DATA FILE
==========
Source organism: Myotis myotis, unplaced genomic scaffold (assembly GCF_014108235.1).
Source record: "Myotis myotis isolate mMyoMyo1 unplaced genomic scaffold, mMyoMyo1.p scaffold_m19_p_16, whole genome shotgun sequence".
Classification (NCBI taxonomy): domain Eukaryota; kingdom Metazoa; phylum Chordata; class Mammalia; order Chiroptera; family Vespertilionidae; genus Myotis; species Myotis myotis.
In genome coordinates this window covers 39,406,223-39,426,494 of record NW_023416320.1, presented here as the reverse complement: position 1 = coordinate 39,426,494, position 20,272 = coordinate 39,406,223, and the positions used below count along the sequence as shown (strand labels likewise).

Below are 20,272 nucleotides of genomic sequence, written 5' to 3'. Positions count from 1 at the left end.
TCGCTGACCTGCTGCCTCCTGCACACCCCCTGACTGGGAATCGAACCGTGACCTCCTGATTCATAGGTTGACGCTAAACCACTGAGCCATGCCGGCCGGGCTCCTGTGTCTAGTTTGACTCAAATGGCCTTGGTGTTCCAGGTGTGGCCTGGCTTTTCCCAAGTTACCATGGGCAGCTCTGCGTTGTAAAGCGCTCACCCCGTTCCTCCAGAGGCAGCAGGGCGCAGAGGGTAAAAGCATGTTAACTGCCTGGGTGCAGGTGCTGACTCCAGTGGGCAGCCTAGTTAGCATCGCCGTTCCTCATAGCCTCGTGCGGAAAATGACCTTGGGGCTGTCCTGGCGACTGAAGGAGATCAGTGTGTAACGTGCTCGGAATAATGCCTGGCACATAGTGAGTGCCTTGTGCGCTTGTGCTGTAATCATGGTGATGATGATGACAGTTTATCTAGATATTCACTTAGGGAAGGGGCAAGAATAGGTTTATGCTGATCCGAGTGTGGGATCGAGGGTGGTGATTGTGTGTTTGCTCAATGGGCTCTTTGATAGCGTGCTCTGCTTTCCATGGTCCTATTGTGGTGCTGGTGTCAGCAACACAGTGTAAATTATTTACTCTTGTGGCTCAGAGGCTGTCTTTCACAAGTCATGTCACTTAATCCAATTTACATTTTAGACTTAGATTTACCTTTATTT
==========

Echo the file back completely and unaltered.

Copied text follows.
Source organism: Myotis myotis, unplaced genomic scaffold (assembly GCF_014108235.1).
Source record: "Myotis myotis isolate mMyoMyo1 unplaced genomic scaffold, mMyoMyo1.p scaffold_m19_p_16, whole genome shotgun sequence".
Classification (NCBI taxonomy): domain Eukaryota; kingdom Metazoa; phylum Chordata; class Mammalia; order Chiroptera; family Vespertilionidae; genus Myotis; species Myotis myotis.
In genome coordinates this window covers 39,406,223-39,426,494 of record NW_023416320.1, presented here as the reverse complement: position 1 = coordinate 39,426,494, position 20,272 = coordinate 39,406,223, and the positions used below count along the sequence as shown (strand labels likewise).

Below are 20,272 nucleotides of genomic sequence, written 5' to 3'. Positions count from 1 at the left end.
TCGCTGACCTGCTGCCTCCTGCACACCCCCTGACTGGGAATCGAACCGTGACCTCCTGATTCATAGGTTGACGCTAAACCACTGAGCCATGCCGGCCGGGCTCCTGTGTCTAGTTTGACTCAAATGGCCTTGGTGTTCCAGGTGTGGCCTGGCTTTTCCCAAGTTACCATGGGCAGCTCTGCGTTGTAAAGCGCTCACCCCGTTCCTCCAGAGGCAGCAGGGCGCAGAGGGTAAAAGCATGTTAACTGCCTGGGTGCAGGTGCTGACTCCAGTGGGCAGCCTAGTTAGCATCGCCGTTCCTCATAGCCTCGTGCGGAAAATGACCTTGGGGCTGTCCTGGCGACTGAAGGAGATCAGTGTGTAACGTGCTCGGAATAATGCCTGGCACATAGTGAGTGCCTTGTGCGCTTGTGCTGTAATCATGGTGATGATGATGACAGTTTATCTAGATATTCACTTAGGGAAGGGGCAAGAATAGGTTTATGCTGATCCGAGTGTGGGATCGAGGGTGGTGATTGTGTGTTTGCTCAATGGGCTCTTTGATAGCGTGCTCTGCTTTCCATGGTCCTATTGTGGTGCTGGTGTCAGCAACACAGTGTAAATTATTTACTCTTGTGGCTCAGAGGCTGTCTTTCACAAGTCATGTCACTTAATCCAATTTACATTTTAGACTTAGATTTACCTTTATTT